Yet we can hear radio waves when captured by a sensor and converted into sound waves. We use microwaves to heat food. We can feel the heat of infrared and ultraviolet light, leading to sunburn when skin is unprotected. And X-ray imaging is a staple of medical care. We can’t see these forms of EM energy, but we can infer their presence from secondary evidence.
That’s the second lesson: not all cybersecurity threats are obvious or come in the form of an alert thrown by a firewall, endpoint defense, or antivirus. Those obvious threats like spam emails or messages from streaming services about declined payments are the background radiation of the internet. While primarily harmless at this point, they have the negative consequence of lulling too many pre-victims into a false sense of security.
Harnessing Implicit and Inferential Detections
Many threats are inferential, they don’t elicit an alert. They are the signals hiding in Pavone’s “least searched spots.” For example, most attacks begin with compromised credentials accessing security controls to create the appearance of legitimate activity. Credentials that were stolen using subtle phishing lures like student requests for mentoring or notification of fake lawsuits.
Once in, criminals use compromised accounts and devices to map your network, connect to critical services to identify valuable assets, and even create new user accounts in Active Directory. Lateral movement, privilege escalation, reconnaissance, staging, and more are all precursors to attacks. In many cases, these events go undetected. And these activities traverse your remote access gateways. Using your tools against you is a broad category of tactics called “living off the land.”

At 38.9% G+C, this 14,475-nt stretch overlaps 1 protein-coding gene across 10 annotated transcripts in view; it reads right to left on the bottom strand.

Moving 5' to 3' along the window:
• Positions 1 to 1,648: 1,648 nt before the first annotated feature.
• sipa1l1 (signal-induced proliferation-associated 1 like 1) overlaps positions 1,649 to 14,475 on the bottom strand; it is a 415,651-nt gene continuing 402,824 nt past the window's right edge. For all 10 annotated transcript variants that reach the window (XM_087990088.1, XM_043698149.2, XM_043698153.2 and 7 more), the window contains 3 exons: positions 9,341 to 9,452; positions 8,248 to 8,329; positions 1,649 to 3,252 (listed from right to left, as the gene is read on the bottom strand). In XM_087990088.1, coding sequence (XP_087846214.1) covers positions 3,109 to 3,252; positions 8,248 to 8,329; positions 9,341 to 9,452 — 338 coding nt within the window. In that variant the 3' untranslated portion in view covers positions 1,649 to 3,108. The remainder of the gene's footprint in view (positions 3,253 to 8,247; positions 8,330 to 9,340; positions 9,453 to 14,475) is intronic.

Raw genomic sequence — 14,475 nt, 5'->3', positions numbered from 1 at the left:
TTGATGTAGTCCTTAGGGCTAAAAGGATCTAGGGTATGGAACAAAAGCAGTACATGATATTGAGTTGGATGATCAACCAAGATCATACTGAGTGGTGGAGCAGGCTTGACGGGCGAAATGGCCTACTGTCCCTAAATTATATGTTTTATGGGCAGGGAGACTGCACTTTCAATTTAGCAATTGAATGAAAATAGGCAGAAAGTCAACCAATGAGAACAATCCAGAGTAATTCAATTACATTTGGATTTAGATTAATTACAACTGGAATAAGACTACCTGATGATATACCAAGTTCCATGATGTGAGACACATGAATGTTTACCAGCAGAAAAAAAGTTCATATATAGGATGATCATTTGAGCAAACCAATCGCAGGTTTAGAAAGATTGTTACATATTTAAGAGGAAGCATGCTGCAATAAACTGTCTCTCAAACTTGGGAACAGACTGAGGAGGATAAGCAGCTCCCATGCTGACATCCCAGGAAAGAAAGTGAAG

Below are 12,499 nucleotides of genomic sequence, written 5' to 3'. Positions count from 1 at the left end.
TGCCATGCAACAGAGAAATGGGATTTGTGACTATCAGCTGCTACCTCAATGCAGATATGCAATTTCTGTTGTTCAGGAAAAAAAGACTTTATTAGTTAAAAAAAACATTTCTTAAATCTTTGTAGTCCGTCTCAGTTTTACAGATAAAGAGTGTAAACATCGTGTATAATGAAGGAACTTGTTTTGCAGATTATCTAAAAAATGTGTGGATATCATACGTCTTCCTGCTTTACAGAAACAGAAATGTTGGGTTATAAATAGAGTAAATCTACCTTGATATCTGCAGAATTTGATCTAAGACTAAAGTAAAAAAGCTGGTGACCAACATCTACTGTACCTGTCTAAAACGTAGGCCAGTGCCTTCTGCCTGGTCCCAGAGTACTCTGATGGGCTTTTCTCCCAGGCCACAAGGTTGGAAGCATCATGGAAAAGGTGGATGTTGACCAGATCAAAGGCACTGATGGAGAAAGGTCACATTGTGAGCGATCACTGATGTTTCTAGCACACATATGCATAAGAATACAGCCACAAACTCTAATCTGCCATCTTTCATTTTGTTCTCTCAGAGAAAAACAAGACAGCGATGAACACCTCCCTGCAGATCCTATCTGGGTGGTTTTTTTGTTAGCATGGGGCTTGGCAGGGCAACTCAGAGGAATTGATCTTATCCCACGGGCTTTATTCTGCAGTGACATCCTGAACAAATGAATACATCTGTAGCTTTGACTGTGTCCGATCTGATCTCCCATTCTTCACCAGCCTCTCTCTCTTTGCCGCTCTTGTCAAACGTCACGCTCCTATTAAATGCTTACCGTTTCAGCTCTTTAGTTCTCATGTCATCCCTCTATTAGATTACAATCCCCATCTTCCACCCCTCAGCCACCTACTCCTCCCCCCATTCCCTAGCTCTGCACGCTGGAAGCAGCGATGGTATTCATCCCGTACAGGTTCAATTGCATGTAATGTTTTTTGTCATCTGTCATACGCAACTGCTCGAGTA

Leveraging Threat Hunting and Artificial Intelligence
Creating a robust cybersecurity defense requires multiple, overlapping sources that cover your entire attack surface. Full spectrum coverage includes more than internet traffic, endpoints and in-network communications, and cloud-service access. It’s covering remote access points and correlating those data points to create a contextual fabric of visibility: who is accessing what and why. Beyond tactical visibility, your attack surface includes vulnerability management and patching, simulated attacks, asset discovery, and security awareness programs.
Detecting these threats requires line speed analysis of network traffic and the correlation of users, groups, devices, and systems. It means collecting enormous volumes of data, normalizing and aggregating the data, and then analyzing it as fast as criminals can move inside your environment.
Of course, like light, the more security information you collect, the harder it is to focus the data to create a big picture. As you open the security aperture, the resource load is almost exponential. Most security teams will attest that exhausted resources and diminished budgets are no match for increasing cyber threats and growing regulatory requirements.
Up Next: Parts 2 & 3
In the next part of the series, we will explore how we harness implicit and inferential detections, use threat hunting to take the fight to the adversary and employ artificial intelligence to manage alert overload and spot invisible threats.
For more information about why implementing proactive security measures is essential to visibility, download “The Executive’s Guide to Cybersecurity.”